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Tuesday 3 March 2015

15-044MR Allianz agrees to refund $400K in 'useless' payday insurance premiums

Following concerns raised by the Australian Securities and Investments Commission (ASIC) Allianz Australia Insurance Ltd (Allianz) has agreed to refund consumers $400,016 in insurance premiums. The insurance was sold by The Cash Store Pty Ltd (in liquidation) (TCS) alongside payday loans issued to the consumers. 

The agreement follows earlier court action by ASIC against TCS, in which the Federal Court found that TCS had acted unconscionably in selling a consumer credit insurance (CCI) product. The insurance covered consumers against the risk of becoming unemployed, sick or dying during the period of the payday loans, which could be as short as one day.

Between August 2010 and March 2012:

  • TCS sold CCI to 182,838 customers
  • these customers paid $2,278,404 in premiums for cover, and
  • only 43 claims were paid to consumers, totalling only $25,118.

Her Honour Justice Davies concluded, at paragraph [94] of her judgment, that:

I accept ASIC’s submission that CCI was unlikely to be of any use to customers for a payday loan and certainly useless for those who were unemployed, a fact that must have been known to TCS … The CCI was almost invariably inappropriate to offer to payday lending customers because it was very unlikely to be of any use to them.

The Federal Court imposed the maximum penalty, of $1.1 million, on TCS for engaging in unconscionable conduct in breach of section 12CB of the Australian Securities and Investments Commission Act 2001. The total penalty on TCS and the loan funder (Assistive Finance Australia Pty Ltd) was $18.975 million, which included penalties for systemic breaches of the responsible lending requirements under the National Consumer Credit Protection Act 2009.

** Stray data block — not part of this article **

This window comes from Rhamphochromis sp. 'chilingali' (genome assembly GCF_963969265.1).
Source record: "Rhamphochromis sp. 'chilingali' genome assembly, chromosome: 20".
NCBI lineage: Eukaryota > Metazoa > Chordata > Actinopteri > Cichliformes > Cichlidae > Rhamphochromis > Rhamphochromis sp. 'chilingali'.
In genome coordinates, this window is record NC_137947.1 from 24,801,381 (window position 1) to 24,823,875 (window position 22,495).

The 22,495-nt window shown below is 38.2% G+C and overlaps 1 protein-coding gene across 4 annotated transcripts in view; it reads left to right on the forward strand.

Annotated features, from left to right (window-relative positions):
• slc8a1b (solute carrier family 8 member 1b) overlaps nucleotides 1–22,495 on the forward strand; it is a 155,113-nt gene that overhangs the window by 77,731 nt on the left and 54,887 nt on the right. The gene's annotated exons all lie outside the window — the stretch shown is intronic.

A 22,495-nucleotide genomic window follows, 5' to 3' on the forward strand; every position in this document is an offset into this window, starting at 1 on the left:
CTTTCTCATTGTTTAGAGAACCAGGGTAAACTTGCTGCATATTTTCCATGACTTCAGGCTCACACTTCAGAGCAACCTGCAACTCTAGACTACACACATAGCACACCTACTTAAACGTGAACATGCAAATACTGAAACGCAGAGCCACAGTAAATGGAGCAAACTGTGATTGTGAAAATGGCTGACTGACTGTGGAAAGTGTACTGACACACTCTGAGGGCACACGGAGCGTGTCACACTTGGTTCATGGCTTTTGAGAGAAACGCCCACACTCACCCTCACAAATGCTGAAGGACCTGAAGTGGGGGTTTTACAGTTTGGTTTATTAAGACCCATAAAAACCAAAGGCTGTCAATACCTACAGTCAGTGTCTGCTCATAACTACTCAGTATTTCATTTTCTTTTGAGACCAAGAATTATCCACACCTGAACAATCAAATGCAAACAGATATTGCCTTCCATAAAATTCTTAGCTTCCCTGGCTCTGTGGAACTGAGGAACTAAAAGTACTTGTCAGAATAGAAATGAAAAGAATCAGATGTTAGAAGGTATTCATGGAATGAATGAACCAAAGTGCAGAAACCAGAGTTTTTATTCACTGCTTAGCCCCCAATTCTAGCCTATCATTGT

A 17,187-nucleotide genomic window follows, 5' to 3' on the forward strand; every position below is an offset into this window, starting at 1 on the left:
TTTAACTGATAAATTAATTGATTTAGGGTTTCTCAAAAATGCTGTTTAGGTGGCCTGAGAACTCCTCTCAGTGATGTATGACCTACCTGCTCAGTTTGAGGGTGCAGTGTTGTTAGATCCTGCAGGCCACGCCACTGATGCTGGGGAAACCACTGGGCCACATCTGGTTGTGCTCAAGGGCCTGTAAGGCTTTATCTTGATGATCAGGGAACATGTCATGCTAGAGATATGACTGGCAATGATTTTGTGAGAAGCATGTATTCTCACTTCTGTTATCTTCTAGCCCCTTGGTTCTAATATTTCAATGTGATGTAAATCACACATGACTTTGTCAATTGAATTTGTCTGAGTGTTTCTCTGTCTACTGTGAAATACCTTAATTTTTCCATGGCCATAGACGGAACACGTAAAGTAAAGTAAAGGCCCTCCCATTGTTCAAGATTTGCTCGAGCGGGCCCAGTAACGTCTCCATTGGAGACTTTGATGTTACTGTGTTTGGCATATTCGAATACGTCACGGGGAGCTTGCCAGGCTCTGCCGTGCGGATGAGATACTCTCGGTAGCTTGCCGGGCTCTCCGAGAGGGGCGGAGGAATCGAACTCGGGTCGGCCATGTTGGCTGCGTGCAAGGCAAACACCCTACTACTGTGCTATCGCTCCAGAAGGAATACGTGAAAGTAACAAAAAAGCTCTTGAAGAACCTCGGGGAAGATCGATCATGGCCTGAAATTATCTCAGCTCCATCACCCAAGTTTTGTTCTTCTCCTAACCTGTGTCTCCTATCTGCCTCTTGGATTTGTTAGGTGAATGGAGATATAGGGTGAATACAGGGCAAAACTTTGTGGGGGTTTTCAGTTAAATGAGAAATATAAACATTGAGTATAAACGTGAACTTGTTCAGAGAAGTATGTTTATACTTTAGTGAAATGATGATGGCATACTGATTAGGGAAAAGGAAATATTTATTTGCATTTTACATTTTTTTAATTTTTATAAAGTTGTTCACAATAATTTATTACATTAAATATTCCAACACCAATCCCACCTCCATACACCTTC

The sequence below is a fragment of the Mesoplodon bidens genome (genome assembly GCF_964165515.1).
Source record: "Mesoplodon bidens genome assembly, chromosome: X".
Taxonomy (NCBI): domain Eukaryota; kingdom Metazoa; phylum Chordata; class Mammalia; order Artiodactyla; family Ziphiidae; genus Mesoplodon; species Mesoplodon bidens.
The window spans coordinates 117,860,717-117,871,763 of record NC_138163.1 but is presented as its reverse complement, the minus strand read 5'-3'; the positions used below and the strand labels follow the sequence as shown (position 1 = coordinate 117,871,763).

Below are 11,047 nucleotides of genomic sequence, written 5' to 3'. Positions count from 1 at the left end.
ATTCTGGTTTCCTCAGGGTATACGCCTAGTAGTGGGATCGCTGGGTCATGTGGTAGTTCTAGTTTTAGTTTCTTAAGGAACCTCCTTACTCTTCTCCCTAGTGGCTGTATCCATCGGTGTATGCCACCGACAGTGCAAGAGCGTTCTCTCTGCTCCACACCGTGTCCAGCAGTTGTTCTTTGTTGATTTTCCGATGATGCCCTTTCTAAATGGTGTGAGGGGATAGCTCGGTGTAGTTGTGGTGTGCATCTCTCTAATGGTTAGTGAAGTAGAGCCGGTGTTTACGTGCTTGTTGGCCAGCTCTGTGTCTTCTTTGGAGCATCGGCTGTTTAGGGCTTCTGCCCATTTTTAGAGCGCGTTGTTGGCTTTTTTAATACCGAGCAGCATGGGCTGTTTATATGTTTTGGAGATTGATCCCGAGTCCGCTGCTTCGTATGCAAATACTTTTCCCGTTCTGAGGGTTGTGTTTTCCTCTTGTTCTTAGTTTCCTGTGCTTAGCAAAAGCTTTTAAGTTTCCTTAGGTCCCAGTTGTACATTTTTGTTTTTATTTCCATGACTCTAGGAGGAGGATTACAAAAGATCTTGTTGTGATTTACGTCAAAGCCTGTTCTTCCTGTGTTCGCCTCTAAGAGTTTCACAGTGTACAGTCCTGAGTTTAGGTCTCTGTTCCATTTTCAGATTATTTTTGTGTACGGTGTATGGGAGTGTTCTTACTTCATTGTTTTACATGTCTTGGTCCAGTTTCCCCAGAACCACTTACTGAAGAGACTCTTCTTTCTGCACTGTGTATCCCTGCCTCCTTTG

Deputy Chairman Peter Kell said, 'The sale of payday loans and insurance by TCS was targeted at low-income consumers. This included sales to vulnerable consumers who were not working and were therefore unable to claim under the unemployment cover. ASIC will not hesitate to take action where there is systemic unconscionable conduct such as this.'

Allianz was the insurer for the CCI product between August 2010 and March 2011. During this period, TCS collected $400,016 in premiums. Allianz has agreed to refund these amounts to consumers, together with interest, even though it received a lesser amount from its underwriting agent at the time.

Allianz has also agreed to appoint an independent external firm to review its supervision of third parties to address the risk of this type of conduct occurring again.

Deputy Chairman Peter Kell also said, 'Allianz has acknowledged that the terms of the insurance, and the way in which the insurance was sold by TCS, were not acceptable. Allianz has cooperated with ASIC to resolve our concerns quickly, and provide refunds to consumers.'